Those schemes are valued and important, and I congratulate the Government on instituting them, but many of those livelihoods will be severely at risk over the next two to three months as the Government schemes are brought to an end. Liverpool city region research and other research into the job situation in the Merseyside area suggests that up to a quarter of all jobs are at risk as a fallout of the economic consequences that we are suffering because of covid. The reality is that unemployment in my constituency is likely to be even higher soon.
Unemployment over 10% and a quarter of jobs at risk of going—that reminds me of something. It reminds me of the early 1980s in Liverpool, which was truly the worst of times. I remember it; I was there. Many of my constituents are now in desperate need, having found themselves unemployed with bills still to pay and a financial reckoning heading straight towards them.
In many areas, queues formed quickly outside retail outlets yesterday, as non-essential shops began to reopen, but I am told that the longest queue that formed in Knowsley was outside a local pawnbrokers. There has been a 389% increase there in universal credit applications since before covid. As universal credit is a passport benefit to free school meals, the need is obviously increasing hugely.
Meanwhile, the ability of Liverpool City Council and Knowsley Council to respond and provide extra help is being removed by a Government who have not even kept their own promise at the beginning of the crisis to pay councils the full cost of covid. Far from being paid back what they have paid out, both councils in my constituency have received only about half the costs incurred. That is a recipe for removing their ability to further help children in need as the crisis of child hunger worsens.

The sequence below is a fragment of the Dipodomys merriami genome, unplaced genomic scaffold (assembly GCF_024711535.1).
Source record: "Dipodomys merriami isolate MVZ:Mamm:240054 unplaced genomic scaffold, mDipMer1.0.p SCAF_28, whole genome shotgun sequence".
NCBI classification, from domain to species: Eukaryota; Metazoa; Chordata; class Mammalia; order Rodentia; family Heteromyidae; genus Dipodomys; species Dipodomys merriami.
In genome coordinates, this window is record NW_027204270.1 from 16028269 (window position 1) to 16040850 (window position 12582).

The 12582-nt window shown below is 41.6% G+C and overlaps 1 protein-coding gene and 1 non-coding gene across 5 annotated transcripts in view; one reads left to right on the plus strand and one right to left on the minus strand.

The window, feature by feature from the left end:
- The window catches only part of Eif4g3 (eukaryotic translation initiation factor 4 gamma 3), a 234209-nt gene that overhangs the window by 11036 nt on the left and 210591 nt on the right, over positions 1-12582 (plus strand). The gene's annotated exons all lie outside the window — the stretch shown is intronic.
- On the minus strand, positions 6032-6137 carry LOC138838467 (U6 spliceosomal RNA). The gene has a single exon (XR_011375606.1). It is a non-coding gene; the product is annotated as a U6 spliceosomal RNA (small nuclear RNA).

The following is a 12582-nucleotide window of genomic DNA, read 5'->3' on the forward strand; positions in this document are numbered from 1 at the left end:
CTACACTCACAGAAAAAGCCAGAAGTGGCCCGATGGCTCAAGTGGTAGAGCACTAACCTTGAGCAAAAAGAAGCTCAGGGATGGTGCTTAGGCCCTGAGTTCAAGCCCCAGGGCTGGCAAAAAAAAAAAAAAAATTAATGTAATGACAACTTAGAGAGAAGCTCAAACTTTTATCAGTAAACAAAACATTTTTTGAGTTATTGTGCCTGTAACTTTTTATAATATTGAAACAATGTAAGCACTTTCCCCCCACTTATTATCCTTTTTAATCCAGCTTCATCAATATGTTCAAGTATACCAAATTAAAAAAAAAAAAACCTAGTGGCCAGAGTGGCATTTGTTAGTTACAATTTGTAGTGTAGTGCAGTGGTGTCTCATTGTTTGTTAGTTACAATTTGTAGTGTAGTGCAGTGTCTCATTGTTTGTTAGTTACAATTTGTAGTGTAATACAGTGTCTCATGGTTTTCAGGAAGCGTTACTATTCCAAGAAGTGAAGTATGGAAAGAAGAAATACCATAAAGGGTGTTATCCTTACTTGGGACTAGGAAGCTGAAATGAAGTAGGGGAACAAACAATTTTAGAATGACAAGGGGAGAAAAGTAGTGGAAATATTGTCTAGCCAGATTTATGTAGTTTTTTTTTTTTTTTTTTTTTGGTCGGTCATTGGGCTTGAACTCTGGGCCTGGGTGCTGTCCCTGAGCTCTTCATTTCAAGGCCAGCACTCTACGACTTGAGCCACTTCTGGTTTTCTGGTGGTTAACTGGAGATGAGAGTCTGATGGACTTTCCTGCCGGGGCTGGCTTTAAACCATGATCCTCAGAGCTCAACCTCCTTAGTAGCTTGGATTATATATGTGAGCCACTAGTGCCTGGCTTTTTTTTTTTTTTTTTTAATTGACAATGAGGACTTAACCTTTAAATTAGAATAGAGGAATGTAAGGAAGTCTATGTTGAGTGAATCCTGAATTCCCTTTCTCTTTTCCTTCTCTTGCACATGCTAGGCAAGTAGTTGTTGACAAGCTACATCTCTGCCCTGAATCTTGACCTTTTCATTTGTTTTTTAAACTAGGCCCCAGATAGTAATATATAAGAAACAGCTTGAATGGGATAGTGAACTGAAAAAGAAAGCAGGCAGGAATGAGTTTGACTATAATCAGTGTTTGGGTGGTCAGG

In Liverpool, the council was spending £108,000 a week funding a £10 voucher for children eligible for free school meals. It is a good job that it did, because the chaos engendered at the beginning of the Government’s scheme meant that Government vouchers were not forthcoming for weeks. Last year, the council spent a quarter of a million pounds providing city-wide play schemes that included food for the children using them across the city. It is not clear if it will be able to do that in 2020 because of the financial shortfall. In Knowsley, the council has spent £360,000 funding meal vouchers for children, which it will not get back from the Government.
During the lockdown, local councillors in Knowsley and Liverpool have overwhelmingly used their discretionary funds and their volunteering time to feed people, including children. That is all in addition to the food provided, eventually, by the Government’s shielding scheme. The Torrington Drive Community Association in Halewood has delivered more than 2,000 meals and is currently delivering 120 meals, three times a week, including 150 packed lunches for children. In Belle Vale, 2,600 food packs have been given out at three distribution centres, with new families still coming in and asking for help. In Cressington, local councillors have spent £9,000—all of their discretionary funds—simply feeding people, including children, who need support, with the help of Can Cook kitchen, a food poverty charity, whose work I have highlighted before. Yes, I am glad that the Government have seen sense, and have decided to give help that will feed children over the summer holidays; it will be given directly to their parents in the form of vouchers. The Government should not, as some of their Members were close to doing, equate poverty with fecklessness. It is wrong to do so, and I know that the Secretary of State will not fall into that trap.
The Government need to step up to the challenge of making sure that the next few years in Liverpool are not a rerun of the early 1980s. They could begin by giving Liverpool City Council and Knowsley Borough Council the full costs of covid, as they promised they would. In the longer term, they must address the underlying causes of holiday hunger, child poverty, low wages and insecure work. It is only when they do so that this problem will truly be solved.